Southpaw powerhouse “Left Meteorite” Kulabdam Sor. Jor. Piek Uthai will finally get his long-awaited chance to debut his skills in ONE Championship next Friday, 6 September.
The man from Surin, Thailand has been one of the most exciting and successful Muay Thai competitors in his homeland during the past few years, and martial arts fans will get to see why when he faces Bobo “The Panther” Sacko in a bantamweight battle at ONE: IMMORTAL TRIUMPH.
Before he steps into the ring at the Phu Tho Indoor Stadium in Ho Chi Minh City, Vietnam, discover how this 20-year-old overcame extreme poverty to become a superstar and earn his place on the global stage.
A Country Boy
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Born and raised in Thailand’s rural northeast, Kulabdam was far removed from his country’s capital.
While Bangkok was enjoying a flourishing economy, tollways, and the advent of an elevated rapid transit system, the young Thai was left to forage for food with his family.
His parents were peasant rice farmers, who relied solely on rainfall to irrigate their crops. In some years, the yield would sustain the family of seven, but in other years they were not so lucky.
“My childhood was a really difficult time for us. We were extremely poor,” he says.
With no other means of employment, Kulabdam’s parents were pushed to their limits to provide for their five children, but he still has some fond memories of his youth.
“I would ride my bike to school with my younger brother. In our spare time, we really liked to go fishing,” he explains.
A Lucky Encounter
Kulabdam was first introduced to Muay Thai at a local temple fair.
“I remember watching another kid from my village fight. As soon as I got home I asked my dad to let me fight,” he explains.
“I thought it looked like so much fun, I just really wanted to try it. At first, my dad didn’t want me fighting, he was worried I would get hurt. But I was stubborn. Eventually, he gave in.”
Growing up in Surin where the vast majority of the population was rural and relatively poor, stumbling upon a functioning gym within a reasonable distance was rare.
Although the place the 8-year-old Kulabdam learned his craft was humble, it prepared him well for competition.
“My dad had a friend who had a few kids training at his house. He wasn’t an accomplished fighter or anything like that, he just really loved the sport,” he adds.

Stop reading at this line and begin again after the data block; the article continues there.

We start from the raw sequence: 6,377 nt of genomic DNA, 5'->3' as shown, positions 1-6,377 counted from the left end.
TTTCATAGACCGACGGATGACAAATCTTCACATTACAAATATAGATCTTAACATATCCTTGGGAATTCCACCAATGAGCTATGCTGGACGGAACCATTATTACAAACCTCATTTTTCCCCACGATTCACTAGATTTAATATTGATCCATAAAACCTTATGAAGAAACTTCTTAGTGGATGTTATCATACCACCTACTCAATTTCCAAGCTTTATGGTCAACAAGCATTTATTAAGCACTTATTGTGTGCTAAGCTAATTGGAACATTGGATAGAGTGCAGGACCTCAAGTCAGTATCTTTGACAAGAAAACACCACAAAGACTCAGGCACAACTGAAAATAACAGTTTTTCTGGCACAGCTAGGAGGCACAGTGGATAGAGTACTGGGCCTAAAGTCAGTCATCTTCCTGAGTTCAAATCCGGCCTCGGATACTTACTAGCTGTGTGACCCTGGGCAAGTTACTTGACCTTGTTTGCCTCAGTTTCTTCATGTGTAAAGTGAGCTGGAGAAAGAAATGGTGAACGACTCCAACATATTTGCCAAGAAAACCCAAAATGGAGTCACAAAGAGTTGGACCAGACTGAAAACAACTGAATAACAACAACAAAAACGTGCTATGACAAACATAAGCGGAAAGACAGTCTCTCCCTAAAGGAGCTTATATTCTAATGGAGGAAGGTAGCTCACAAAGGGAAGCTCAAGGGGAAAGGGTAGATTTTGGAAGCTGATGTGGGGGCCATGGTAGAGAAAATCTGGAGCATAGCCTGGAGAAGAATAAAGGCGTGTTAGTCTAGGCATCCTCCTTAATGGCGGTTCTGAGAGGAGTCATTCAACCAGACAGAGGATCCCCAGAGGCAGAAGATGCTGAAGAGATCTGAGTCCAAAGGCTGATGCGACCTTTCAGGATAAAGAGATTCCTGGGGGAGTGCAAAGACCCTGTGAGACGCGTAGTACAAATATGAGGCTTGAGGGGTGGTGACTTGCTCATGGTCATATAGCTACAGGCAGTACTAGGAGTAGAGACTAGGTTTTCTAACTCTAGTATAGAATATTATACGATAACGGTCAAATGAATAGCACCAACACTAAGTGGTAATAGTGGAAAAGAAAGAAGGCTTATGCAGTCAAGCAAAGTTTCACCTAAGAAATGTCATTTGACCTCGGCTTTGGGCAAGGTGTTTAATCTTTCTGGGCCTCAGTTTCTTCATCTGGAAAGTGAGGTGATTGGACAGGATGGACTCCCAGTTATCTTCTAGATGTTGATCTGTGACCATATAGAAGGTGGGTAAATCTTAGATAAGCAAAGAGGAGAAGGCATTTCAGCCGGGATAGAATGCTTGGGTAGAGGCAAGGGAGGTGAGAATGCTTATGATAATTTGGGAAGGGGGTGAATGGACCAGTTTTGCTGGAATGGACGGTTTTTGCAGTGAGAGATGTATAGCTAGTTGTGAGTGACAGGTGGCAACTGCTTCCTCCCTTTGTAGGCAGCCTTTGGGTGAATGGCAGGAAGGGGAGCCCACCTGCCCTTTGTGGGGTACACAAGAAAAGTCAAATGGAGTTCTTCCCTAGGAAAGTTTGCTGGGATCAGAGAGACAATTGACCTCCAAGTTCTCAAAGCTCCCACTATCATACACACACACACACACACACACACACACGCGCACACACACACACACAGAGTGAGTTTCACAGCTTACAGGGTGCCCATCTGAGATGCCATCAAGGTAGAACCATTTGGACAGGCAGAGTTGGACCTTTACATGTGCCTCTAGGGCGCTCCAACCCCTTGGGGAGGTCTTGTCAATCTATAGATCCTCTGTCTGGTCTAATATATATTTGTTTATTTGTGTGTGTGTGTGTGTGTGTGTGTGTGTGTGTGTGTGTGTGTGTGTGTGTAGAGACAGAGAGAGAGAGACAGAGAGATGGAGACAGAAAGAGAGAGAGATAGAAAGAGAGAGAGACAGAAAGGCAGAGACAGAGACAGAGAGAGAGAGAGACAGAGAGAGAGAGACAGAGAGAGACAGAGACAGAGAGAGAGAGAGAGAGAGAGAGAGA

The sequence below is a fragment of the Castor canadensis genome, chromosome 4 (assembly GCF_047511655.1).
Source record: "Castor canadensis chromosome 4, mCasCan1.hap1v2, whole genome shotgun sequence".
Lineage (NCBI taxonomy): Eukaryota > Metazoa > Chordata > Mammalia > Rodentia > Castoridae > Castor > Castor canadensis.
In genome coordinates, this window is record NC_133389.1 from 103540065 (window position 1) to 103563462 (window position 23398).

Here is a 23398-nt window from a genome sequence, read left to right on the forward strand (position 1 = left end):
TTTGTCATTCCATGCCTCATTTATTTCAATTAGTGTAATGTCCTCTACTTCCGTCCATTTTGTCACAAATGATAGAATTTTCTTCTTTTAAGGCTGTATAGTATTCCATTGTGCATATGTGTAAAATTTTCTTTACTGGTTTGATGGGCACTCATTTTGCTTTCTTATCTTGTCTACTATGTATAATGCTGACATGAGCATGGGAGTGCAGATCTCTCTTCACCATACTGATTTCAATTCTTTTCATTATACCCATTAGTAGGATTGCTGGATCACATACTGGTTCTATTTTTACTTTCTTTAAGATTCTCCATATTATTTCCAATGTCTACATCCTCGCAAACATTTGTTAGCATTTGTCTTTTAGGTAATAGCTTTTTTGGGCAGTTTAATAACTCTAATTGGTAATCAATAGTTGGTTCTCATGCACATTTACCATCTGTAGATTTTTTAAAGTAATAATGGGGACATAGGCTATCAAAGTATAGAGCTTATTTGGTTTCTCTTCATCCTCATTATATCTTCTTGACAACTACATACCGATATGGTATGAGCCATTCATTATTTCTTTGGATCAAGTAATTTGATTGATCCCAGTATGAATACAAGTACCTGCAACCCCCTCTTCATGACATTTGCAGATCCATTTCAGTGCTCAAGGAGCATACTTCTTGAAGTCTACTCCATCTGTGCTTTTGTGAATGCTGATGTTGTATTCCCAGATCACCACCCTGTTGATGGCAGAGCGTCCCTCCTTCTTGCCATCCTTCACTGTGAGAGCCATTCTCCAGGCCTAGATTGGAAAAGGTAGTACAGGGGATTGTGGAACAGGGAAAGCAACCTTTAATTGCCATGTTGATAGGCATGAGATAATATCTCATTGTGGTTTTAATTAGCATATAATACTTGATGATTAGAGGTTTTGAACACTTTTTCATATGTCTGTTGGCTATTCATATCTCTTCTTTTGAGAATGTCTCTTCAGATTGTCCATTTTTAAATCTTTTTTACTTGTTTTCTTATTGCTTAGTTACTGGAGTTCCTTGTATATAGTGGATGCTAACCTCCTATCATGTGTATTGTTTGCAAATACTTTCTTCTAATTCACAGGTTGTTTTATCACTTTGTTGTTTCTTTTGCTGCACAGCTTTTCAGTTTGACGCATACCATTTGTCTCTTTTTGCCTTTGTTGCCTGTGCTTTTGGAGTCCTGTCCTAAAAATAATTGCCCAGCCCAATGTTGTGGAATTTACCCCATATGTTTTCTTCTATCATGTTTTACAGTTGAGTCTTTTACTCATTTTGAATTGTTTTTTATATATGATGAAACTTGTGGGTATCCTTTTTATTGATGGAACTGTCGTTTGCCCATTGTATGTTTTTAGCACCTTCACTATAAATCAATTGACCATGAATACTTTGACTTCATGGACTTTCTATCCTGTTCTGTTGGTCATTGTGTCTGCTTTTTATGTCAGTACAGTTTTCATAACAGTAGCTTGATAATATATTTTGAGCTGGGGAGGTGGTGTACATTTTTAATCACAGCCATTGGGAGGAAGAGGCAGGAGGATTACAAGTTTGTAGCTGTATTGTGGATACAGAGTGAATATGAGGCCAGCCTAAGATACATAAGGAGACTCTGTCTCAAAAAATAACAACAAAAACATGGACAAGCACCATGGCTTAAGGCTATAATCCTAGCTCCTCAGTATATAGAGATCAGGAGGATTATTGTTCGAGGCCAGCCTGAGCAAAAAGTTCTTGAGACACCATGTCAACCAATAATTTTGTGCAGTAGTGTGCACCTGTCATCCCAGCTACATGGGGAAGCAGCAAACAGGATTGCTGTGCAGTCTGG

“We didn’t have the resources to train properly, just a couple of bags that were hung from trees. We trained in the dirt, and didn’t have a ring either.”
As per Thai customs, there was no feeling-out process for the Surin native. After just a month of haphazardly structured training, Kulabdam was carried over the top rope for his very first competition.
“After the fight, I just thought it was so much fun. I won and got paid 150 baht (about US$5).”
Highs And Lows
ฝนตกทุกวันเลย ข่อยคิดถึงเมียข่อยเด้บรรยากาศแบบนี้ ซ้อมเสร็จไปอีกวันครับผม????????????????????????
By the age of 13, Kulabdam’s success in the ring meant he could start thinking about a career as a professional athlete.
His earnings were increasing, and he could use them to help himself and his family. However, after a while, the constant travel around Thailand’s Muay Thai heartland of Isaan for four to five matches a month was relentless, and he started to lose his drive and focus.
“I didn’t want to fight and was barely training. I just wanted to go out with my friends. I lost five fights in a row and could see my life deteriorating,” he admits.
Fortunately for Kulabdam, his father stepped in at just the right moment. Through mutual connections, the then 15-year-old Kulabdam was sent to train under the watchful eye of Olympic boxing gold medalist Somrak Kamsing, who was also a successful nak muay.
However, even the opportunity to train with one of Thailand’s greatest sporting heroes wasn’t enough to combat the strenuousness of Bangkok.
“Bangkok is chaotic, and the schedule was too structured for me. It was such a big change and I wasn’t happy,” he says.
“I wanted to go home, but I had a fight booked at Lumpinee Stadium. It was my dream to fight there, I trained really hard and won by knockout. Right after the fight, I went home. Somrak called asking for me to come back, but I told him I couldn’t live in Bangkok.”
Seeing the potential in his young charge, Somrak found an alternative option. He arranged for Kuladam to give it another go at Sor. Jor. Piek Uthai in the rural province of Uthai Thani.
Success And A The Global Stage
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A return to rural surroundings gave “Left Meteorite’s” career a new lease of life. Though he was happy living in his village, his ambitions still lay in the capital city, and now he was serious about achieving them.
“I made a goal that I just had to reach. I wanted to fight on Channel 7 – it was my dream,” he says.
With the passion burning inside him and a gym equipped to take him to the top, the teen’s career soared to new heights. In 2016 he became a household name after a streak of incredible knockouts at the Channel 7 Stadium – many with his powerful straight left hand.
He then won Thailand’s highest accolade in 2017, the Sports Writers Award, and a second Lumpinee belt the year after that, as well as a Thailand Title.
There have been few more exciting and successful athletes in his sport in recent years, which made Kulabdam a perfect addition to The Home Of Martial Arts’ bantamweight division, and he is delighted to have the opportunity to compete at ONE: IMMORTAL TRIUMPH.
“I am so happy to finally get to compete with ONE. I have been hoping for this opportunity for a long time,” he says.
Ho Chi Minh City | 6 September | 5.30PM | ONE: IMMORTAL TRIUMPH | TV: Check local listings for global broadcast | Tickets: http://bit.ly/oneimmortal19